Dealing with relationship stress: Part 4 – Control what you can

Dealing with relationship stress Part 4 - Control what you can

Control what you can

When things are difficult in your relationships, when the proverbial hits the fan, it is important to assess what you can realistically control. Then you can put your effort where you are likely to get the best results. All too often we spend too much energy worrying about or trying to fix things in our relationships that we do not have control over. In the wise words of Reinhold Niebuhr, “Give me the serenity to accept the things I cannot change, courage to change the things I can and wisdom to know the difference”. So how do you know which is which?

The Circle of Concern, Influence and Control

Start by identifying what you can control and/or influence. Stephen Covey explains in the “7 Habits of Highly Effective People” that any issue that concerns you, has three parts to it.

  1. Things you can control,
  2. Things you can influence, and
  3. Things outside of your control and influence.

For healthier, happier relationships you need to focus on what you can control and influence while letting go, or stepping away from the things you cannot control.

How do you know what you can control in your relationships?

Sometimes it is hard to work out what is within your control in your relationships. Due to old relational patterns which no longer serve you (but you will tend to repeat anyway) it may seem that you don’t have as much control as you do. You may fall into the trap of working on the unworkable or taking on more responsibility for the other person than they take on for themselves. Perhaps you continually go along with what is expected of you or stay in a relationship which compromises you. This can create a merry go round of stress, frustration and overwhelm.

What you can control is your own actions and intentions. These are the only things directly under your control. You can control your own decision making, how you communicate with others and how you behave in your relationships. You cannot control these things in others. You are not responsible for them or their happiness, and nor are they responsible for you and your happiness. No one has control over your actions and intentions other than you. No one can “make” you feel, think, or do anything. At best they can influence you, but they cannot control you. When you truly get this, you will experience greater freedom in your relationships.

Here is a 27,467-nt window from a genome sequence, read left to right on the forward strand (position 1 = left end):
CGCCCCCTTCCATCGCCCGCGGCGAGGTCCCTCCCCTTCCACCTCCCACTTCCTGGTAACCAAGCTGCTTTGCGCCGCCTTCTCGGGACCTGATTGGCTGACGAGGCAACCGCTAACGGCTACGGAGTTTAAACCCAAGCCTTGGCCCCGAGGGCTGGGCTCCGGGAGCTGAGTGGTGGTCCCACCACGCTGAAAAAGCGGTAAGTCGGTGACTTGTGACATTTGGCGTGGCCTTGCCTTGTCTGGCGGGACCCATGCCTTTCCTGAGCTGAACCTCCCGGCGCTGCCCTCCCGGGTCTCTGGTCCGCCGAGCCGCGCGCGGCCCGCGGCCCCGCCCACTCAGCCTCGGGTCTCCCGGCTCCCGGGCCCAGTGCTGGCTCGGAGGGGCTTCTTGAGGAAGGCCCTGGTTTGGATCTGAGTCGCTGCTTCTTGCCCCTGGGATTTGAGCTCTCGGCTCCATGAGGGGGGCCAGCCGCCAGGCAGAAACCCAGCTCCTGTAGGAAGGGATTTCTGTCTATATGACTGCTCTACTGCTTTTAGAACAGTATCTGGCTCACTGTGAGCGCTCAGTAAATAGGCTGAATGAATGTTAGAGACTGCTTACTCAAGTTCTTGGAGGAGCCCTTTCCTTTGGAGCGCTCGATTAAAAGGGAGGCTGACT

One of the greatest areas of control for you is whether you address issues and concerns or stay silent. You have control over how and where you choose to interact with others. You also have ultimate control over your boundaries within the relationship, whether you choose to stay in the relationship, or end it completely.

How to have more influence in your relationships

There are also things you can influence, such as how you approach difficult conversations to address problems and concerns. Being calm and respectful, having a solution focus, and choosing the right time and place will help. While you are not in control of the outcome of these difficult conversations there is the possibility that you will influence a positive outcome through your considered approach. Remember though, your partner’s response is their responsibility. That is for them to control.

You can also influence the other person’s behaviour indirectly by changing the way you interact with them. Approaching your relationships with a warm, caring, strength focus is a worthy practice. All relationships are dynamic and form a system. If you change one part of the system, the system necessarily will change in time, either improving or coming to a natural conclusion.


  1. Map out the specific issues that you find difficult.
  2. Draw up three columns – what you can control, what you can influence and what you need to accept or let go.
  3. Work out where best to put your energy to manage your emotional energy levels.

When you have controlled the controllable and influenced where you can, all that is left to do is accept what is or let it go. The alternative is equivalent to pouring all your effort and attention into a black hole that can never be filled. Your emotional energy is a precious resource – choose to spend it on what you can control and influence for healthier, happier relationships.

This is part 4 of a 5 part series on Dealing with relationship stress will help you to:

Relationship red flags (and their antidotes)

Relationship red flags (and their antidotes)

Most of us are familiar with the term “red flags” and everyone has experienced them somewhere in their relationship history. Red flags are issues that signal problems in relationships which, left unaddressed, will eventually lead to relationship breakdown. Don’t get caught unaware…

Use this free guide to identify red flags & what to do about them.

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